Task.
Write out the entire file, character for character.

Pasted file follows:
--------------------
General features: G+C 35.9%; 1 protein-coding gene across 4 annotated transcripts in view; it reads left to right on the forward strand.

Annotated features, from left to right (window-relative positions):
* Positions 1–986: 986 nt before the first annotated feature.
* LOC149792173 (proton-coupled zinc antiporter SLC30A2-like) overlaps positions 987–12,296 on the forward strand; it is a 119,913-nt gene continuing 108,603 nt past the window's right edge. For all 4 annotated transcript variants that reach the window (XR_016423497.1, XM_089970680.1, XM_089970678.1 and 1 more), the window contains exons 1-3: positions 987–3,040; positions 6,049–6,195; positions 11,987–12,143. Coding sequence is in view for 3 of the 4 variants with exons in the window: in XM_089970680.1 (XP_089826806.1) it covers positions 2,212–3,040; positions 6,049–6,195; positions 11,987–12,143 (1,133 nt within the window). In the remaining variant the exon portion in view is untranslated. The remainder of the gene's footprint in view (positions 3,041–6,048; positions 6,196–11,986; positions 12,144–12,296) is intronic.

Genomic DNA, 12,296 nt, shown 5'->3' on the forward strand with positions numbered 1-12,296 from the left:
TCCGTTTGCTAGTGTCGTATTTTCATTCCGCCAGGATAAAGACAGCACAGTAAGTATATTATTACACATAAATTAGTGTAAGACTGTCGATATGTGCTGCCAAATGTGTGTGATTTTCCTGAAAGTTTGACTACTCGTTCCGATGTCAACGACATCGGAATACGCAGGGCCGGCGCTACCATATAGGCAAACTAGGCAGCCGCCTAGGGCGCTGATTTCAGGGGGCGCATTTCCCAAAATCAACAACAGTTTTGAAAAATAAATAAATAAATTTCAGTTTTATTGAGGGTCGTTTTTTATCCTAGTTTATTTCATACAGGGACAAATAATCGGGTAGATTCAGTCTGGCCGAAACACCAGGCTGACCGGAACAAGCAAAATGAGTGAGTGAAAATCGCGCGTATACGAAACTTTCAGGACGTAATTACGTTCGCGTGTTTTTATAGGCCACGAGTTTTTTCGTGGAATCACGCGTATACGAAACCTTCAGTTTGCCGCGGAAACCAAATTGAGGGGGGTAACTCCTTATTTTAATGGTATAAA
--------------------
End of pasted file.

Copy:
General features: G+C 35.9%; 1 protein-coding gene across 4 annotated transcripts in view; it reads left to right on the forward strand.

Annotated features, from left to right (window-relative positions):
* Positions 1–986: 986 nt before the first annotated feature.
* LOC149792173 (proton-coupled zinc antiporter SLC30A2-like) overlaps positions 987–12,296 on the forward strand; it is a 119,913-nt gene continuing 108,603 nt past the window's right edge. For all 4 annotated transcript variants that reach the window (XR_016423497.1, XM_089970680.1, XM_089970678.1 and 1 more), the window contains exons 1-3: positions 987–3,040; positions 6,049–6,195; positions 11,987–12,143. Coding sequence is in view for 3 of the 4 variants with exons in the window: in XM_089970680.1 (XP_089826806.1) it covers positions 2,212–3,040; positions 6,049–6,195; positions 11,987–12,143 (1,133 nt within the window). In the remaining variant the exon portion in view is untranslated. The remainder of the gene's footprint in view (positions 3,041–6,048; positions 6,196–11,986; positions 12,144–12,296) is intronic.

Genomic DNA, 12,296 nt, shown 5'->3' on the forward strand with positions numbered 1-12,296 from the left:
TCCGTTTGCTAGTGTCGTATTTTCATTCCGCCAGGATAAAGACAGCACAGTAAGTATATTATTACACATAAATTAGTGTAAGACTGTCGATATGTGCTGCCAAATGTGTGTGATTTTCCTGAAAGTTTGACTACTCGTTCCGATGTCAACGACATCGGAATACGCAGGGCCGGCGCTACCATATAGGCAAACTAGGCAGCCGCCTAGGGCGCTGATTTCAGGGGGCGCATTTCCCAAAATCAACAACAGTTTTGAAAAATAAATAAATAAATTTCAGTTTTATTGAGGGTCGTTTTTTATCCTAGTTTATTTCATACAGGGACAAATAATCGGGTAGATTCAGTCTGGCCGAAACACCAGGCTGACCGGAACAAGCAAAATGAGTGAGTGAAAATCGCGCGTATACGAAACTTTCAGGACGTAATTACGTTCGCGTGTTTTTATAGGCCACGAGTTTTTTCGTGGAATCACGCGTATACGAAACCTTCAGTTTGCCGCGGAAACCAAATTGAGGGGGGTAACTCCTTATTTTAATGGTATAAA